As the United States prepares to distribute a COVID-19 vaccine as early as next month, the Penn Science Cafe held an event discussing the ethical questions surrounding global vaccine distribution given a limited initial supply.
The Wednesday event, titled “The Global Ethics of Vaccine Distribution,” featured philosophy professor and chair Michael Weisberg and philosophy professor Kok-Chor Tan, who recently co-authored a global framework for vaccine allocation with Vice Provost for Global Initiatives Ezekiel Emanuel, who was recently appointed to President-elect Joe Biden’s Transition COVID-19 Advisory Board.
Tan said the three basic principles that were most relevant when developing their framework, called the Fair Priority Model, included benefiting people and preventing harm, prioritizing disadvantaged nations, and equal moral concern. Equal moral concern is not discriminating on the basis of differences like sex, race, and religion, Tan said.
Guided by these three principles, the model proposes three phases of distribution to prevent more urgent harms earlier.
In phase one, the distribution of vaccines would be focused towards countries most impacted by premature death and contraction. In phase two, distribution would target preventing indirect harms such as economic hardships and increased poverty caused by lockdowns. The final phase of distribution would aim to reduce community spread and establish a return to normalcy, Tan said.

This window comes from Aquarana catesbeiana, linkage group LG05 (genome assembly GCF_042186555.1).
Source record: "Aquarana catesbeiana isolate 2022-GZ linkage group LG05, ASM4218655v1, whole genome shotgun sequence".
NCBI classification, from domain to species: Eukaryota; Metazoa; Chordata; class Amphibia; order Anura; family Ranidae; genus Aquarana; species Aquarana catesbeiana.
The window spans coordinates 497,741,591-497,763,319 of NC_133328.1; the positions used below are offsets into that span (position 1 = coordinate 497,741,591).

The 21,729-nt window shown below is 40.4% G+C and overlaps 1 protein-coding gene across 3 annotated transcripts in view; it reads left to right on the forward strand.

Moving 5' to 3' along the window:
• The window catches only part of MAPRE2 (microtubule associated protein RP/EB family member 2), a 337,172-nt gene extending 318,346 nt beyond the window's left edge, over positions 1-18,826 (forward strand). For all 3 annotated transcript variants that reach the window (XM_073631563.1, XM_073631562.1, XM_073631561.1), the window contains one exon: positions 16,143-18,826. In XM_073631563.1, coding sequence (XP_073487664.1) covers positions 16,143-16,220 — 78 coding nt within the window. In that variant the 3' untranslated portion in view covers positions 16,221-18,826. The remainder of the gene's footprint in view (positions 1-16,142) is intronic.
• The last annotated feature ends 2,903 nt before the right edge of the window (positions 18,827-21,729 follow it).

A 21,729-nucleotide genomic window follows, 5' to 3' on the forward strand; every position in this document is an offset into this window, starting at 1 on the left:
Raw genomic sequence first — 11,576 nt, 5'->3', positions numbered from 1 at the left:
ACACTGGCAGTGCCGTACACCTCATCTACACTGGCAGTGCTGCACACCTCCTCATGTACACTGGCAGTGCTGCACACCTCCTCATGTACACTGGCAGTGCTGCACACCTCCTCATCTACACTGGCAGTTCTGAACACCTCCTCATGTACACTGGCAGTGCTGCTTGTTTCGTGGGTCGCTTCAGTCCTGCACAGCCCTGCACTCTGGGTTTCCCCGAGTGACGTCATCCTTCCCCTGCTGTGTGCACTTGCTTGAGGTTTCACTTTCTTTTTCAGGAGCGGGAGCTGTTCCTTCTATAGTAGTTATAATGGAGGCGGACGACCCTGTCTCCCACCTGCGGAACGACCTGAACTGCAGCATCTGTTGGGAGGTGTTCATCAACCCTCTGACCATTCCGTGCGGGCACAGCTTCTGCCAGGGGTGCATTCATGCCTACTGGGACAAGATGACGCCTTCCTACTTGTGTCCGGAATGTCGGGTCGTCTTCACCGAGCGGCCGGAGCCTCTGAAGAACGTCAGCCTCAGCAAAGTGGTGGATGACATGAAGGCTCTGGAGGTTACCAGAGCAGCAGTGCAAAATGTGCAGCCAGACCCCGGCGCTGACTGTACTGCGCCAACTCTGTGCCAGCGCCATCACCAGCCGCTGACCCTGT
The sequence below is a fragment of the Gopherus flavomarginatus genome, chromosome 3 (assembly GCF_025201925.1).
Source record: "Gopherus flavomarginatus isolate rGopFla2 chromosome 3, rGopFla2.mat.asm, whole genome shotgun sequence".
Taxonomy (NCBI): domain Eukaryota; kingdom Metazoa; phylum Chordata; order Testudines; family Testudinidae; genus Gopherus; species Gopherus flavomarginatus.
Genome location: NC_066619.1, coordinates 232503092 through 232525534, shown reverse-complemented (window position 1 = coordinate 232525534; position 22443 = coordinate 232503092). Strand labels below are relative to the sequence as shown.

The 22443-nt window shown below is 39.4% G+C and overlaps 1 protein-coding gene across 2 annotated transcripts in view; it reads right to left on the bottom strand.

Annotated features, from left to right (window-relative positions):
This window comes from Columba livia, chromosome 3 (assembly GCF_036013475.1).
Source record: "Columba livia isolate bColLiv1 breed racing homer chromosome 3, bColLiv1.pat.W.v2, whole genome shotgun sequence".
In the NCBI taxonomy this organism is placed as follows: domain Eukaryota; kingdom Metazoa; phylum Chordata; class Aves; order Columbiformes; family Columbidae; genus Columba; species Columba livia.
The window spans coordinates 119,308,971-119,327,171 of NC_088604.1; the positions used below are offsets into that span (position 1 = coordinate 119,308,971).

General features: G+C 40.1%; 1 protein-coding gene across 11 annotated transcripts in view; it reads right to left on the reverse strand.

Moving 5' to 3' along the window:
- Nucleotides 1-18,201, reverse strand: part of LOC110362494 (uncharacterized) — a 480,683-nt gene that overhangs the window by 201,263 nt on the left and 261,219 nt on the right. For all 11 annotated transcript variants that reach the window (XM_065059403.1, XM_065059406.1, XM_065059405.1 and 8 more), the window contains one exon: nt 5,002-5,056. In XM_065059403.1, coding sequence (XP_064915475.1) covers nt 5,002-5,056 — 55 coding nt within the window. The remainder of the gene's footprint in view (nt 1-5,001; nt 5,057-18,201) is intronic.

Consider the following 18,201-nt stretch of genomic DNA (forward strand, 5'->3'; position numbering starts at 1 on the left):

The framework proposed by Tan and his co-authors differs from the allocation mechanism designed by the World Health Organization which would ensure equal distribution proportionate to each country’s population. In their article, the developers of the Fair Priority Model wrote that the WHO's allocation mechanism assumes equality requires treating differently situated countries identically, rather than equitably responding to each country's distinctive needs.
“If we simply give countries an equal amount proportionate to their population, it seems insensitive and condemning to the different impacts COVID-19 is having on different countries,” Tan said.
Tan and Weisberg also spoke about the dangers of “vaccine nationalism,” as national governments seek to follow their own interests instead of pursuing a more globally coordinated response to the pandemic. According to the speakers, vaccine nationalist approaches are counterproductive to reducing global transmission.
“You can [vaccinate] every single person in America, but so long as the pandemic is raging elsewhere, we're gonna be isolating the rest of the world,” Weisberg said.
There are currently six vaccines approved for early or limited use, The New York Times reported. Pfizer and BioTech recently requested emergency use authorization from the Food and Drug Administration for its vaccine which is more than 90% effective. Moderna also announced that a preliminary analysis of their trial showed their vaccine to be 94.5% effective.
Although some participants expressed concern that the proposed model would penalize countries such as Taiwan and New Zealand for instituting effective lockdowns while rewarding countries like Brazil and the United States for the opposite, Tan said that saving lives should be the top priority regardless of a country's successful COVID-19 mitigation.
“It’s about saving lives, not rewarding countries for good behavior. We should not penalize people who have been let down by their governments," Tan said. "Vaccine distribution is only one part of the multifaceted response to the pandemic.”